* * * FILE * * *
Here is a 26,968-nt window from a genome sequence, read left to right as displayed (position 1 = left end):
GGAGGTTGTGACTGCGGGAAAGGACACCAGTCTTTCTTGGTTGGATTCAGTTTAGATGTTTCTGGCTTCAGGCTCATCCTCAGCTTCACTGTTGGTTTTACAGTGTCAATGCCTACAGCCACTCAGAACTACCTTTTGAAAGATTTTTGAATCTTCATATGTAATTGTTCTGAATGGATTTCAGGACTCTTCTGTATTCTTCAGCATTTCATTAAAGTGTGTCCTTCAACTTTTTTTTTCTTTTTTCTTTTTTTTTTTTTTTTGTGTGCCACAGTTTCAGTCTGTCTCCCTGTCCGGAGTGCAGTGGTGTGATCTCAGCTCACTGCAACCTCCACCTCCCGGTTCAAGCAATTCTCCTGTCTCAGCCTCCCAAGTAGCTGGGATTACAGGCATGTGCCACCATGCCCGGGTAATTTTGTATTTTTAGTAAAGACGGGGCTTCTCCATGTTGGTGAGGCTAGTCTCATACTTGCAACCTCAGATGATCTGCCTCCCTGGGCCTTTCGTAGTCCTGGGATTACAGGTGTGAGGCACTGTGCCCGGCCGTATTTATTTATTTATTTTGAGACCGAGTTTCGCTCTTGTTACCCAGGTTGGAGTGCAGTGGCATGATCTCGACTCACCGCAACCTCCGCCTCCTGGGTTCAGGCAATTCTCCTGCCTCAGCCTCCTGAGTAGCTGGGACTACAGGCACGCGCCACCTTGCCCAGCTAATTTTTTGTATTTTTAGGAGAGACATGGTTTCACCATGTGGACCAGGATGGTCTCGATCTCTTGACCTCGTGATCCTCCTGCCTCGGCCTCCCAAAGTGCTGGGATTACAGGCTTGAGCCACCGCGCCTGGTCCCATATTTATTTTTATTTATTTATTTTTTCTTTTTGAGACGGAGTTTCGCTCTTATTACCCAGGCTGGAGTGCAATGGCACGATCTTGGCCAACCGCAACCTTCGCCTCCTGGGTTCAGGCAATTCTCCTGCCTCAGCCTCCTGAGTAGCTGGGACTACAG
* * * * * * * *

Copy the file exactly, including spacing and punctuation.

Here is a 26,968-nt window from a genome sequence, read left to right as displayed (position 1 = left end):
GGAGGTTGTGACTGCGGGAAAGGACACCAGTCTTTCTTGGTTGGATTCAGTTTAGATGTTTCTGGCTTCAGGCTCATCCTCAGCTTCACTGTTGGTTTTACAGTGTCAATGCCTACAGCCACTCAGAACTACCTTTTGAAAGATTTTTGAATCTTCATATGTAATTGTTCTGAATGGATTTCAGGACTCTTCTGTATTCTTCAGCATTTCATTAAAGTGTGTCCTTCAACTTTTTTTTTCTTTTTTCTTTTTTTTTTTTTTTTGTGTGCCACAGTTTCAGTCTGTCTCCCTGTCCGGAGTGCAGTGGTGTGATCTCAGCTCACTGCAACCTCCACCTCCCGGTTCAAGCAATTCTCCTGTCTCAGCCTCCCAAGTAGCTGGGATTACAGGCATGTGCCACCATGCCCGGGTAATTTTGTATTTTTAGTAAAGACGGGGCTTCTCCATGTTGGTGAGGCTAGTCTCATACTTGCAACCTCAGATGATCTGCCTCCCTGGGCCTTTCGTAGTCCTGGGATTACAGGTGTGAGGCACTGTGCCCGGCCGTATTTATTTATTTATTTTGAGACCGAGTTTCGCTCTTGTTACCCAGGTTGGAGTGCAGTGGCATGATCTCGACTCACCGCAACCTCCGCCTCCTGGGTTCAGGCAATTCTCCTGCCTCAGCCTCCTGAGTAGCTGGGACTACAGGCACGCGCCACCTTGCCCAGCTAATTTTTTGTATTTTTAGGAGAGACATGGTTTCACCATGTGGACCAGGATGGTCTCGATCTCTTGACCTCGTGATCCTCCTGCCTCGGCCTCCCAAAGTGCTGGGATTACAGGCTTGAGCCACCGCGCCTGGTCCCATATTTATTTTTATTTATTTATTTTTTCTTTTTGAGACGGAGTTTCGCTCTTATTACCCAGGCTGGAGTGCAATGGCACGATCTTGGCCAACCGCAACCTTCGCCTCCTGGGTTCAGGCAATTCTCCTGCCTCAGCCTCCTGAGTAGCTGGGACTACAG